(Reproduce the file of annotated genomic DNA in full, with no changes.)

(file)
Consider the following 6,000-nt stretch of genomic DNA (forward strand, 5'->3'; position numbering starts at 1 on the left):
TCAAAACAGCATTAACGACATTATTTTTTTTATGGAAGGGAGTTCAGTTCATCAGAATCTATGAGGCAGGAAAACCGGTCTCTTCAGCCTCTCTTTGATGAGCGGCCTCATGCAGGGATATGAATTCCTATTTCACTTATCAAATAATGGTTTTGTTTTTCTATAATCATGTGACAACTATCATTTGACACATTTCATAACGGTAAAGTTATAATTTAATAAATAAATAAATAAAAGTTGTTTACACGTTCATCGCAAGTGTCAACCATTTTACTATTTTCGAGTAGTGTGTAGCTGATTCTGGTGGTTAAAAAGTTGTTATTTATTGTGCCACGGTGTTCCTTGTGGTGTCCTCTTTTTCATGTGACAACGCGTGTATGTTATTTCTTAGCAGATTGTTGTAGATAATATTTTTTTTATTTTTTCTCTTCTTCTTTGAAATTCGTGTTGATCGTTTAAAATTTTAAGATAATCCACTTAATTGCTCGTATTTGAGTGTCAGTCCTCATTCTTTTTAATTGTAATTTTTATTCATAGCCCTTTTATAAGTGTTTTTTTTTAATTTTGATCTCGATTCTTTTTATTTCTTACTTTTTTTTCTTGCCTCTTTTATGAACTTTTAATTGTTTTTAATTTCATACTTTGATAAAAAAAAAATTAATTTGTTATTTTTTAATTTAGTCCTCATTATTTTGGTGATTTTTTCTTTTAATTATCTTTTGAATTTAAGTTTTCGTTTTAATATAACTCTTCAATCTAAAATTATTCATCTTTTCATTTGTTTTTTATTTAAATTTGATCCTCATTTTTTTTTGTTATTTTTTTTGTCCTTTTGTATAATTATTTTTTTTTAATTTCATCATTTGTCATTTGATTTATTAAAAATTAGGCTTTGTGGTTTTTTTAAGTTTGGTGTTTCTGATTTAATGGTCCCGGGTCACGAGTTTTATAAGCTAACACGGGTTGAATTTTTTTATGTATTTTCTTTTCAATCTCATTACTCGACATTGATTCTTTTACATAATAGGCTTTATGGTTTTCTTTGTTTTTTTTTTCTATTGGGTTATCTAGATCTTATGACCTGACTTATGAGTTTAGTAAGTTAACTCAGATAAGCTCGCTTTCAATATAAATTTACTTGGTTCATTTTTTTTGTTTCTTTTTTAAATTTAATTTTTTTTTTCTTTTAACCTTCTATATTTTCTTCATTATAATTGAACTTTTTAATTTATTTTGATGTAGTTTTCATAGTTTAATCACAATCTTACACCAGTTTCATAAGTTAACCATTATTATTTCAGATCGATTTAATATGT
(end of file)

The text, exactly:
Consider the following 6,000-nt stretch of genomic DNA (forward strand, 5'->3'; position numbering starts at 1 on the left):
TCAAAACAGCATTAACGACATTATTTTTTTTATGGAAGGGAGTTCAGTTCATCAGAATCTATGAGGCAGGAAAACCGGTCTCTTCAGCCTCTCTTTGATGAGCGGCCTCATGCAGGGATATGAATTCCTATTTCACTTATCAAATAATGGTTTTGTTTTTCTATAATCATGTGACAACTATCATTTGACACATTTCATAACGGTAAAGTTATAATTTAATAAATAAATAAATAAAAGTTGTTTACACGTTCATCGCAAGTGTCAACCATTTTACTATTTTCGAGTAGTGTGTAGCTGATTCTGGTGGTTAAAAAGTTGTTATTTATTGTGCCACGGTGTTCCTTGTGGTGTCCTCTTTTTCATGTGACAACGCGTGTATGTTATTTCTTAGCAGATTGTTGTAGATAATATTTTTTTTATTTTTTCTCTTCTTCTTTGAAATTCGTGTTGATCGTTTAAAATTTTAAGATAATCCACTTAATTGCTCGTATTTGAGTGTCAGTCCTCATTCTTTTTAATTGTAATTTTTATTCATAGCCCTTTTATAAGTGTTTTTTTTTAATTTTGATCTCGATTCTTTTTATTTCTTACTTTTTTTTCTTGCCTCTTTTATGAACTTTTAATTGTTTTTAATTTCATACTTTGATAAAAAAAAAATTAATTTGTTATTTTTTAATTTAGTCCTCATTATTTTGGTGATTTTTTCTTTTAATTATCTTTTGAATTTAAGTTTTCGTTTTAATATAACTCTTCAATCTAAAATTATTCATCTTTTCATTTGTTTTTTATTTAAATTTGATCCTCATTTTTTTTTGTTATTTTTTTTGTCCTTTTGTATAATTATTTTTTTTTAATTTCATCATTTGTCATTTGATTTATTAAAAATTAGGCTTTGTGGTTTTTTTAAGTTTGGTGTTTCTGATTTAATGGTCCCGGGTCACGAGTTTTATAAGCTAACACGGGTTGAATTTTTTTATGTATTTTCTTTTCAATCTCATTACTCGACATTGATTCTTTTACATAATAGGCTTTATGGTTTTCTTTGTTTTTTTTTTCTATTGGGTTATCTAGATCTTATGACCTGACTTATGAGTTTAGTAAGTTAACTCAGATAAGCTCGCTTTCAATATAAATTTACTTGGTTCATTTTTTTTGTTTCTTTTTTAAATTTAATTTTTTTTTTCTTTTAACCTTCTATATTTTCTTCATTATAATTGAACTTTTTAATTTATTTTGATGTAGTTTTCATAGTTTAATCACAATCTTACACCAGTTTCATAAGTTAACCATTATTATTTCAGATCGATTTAATATGT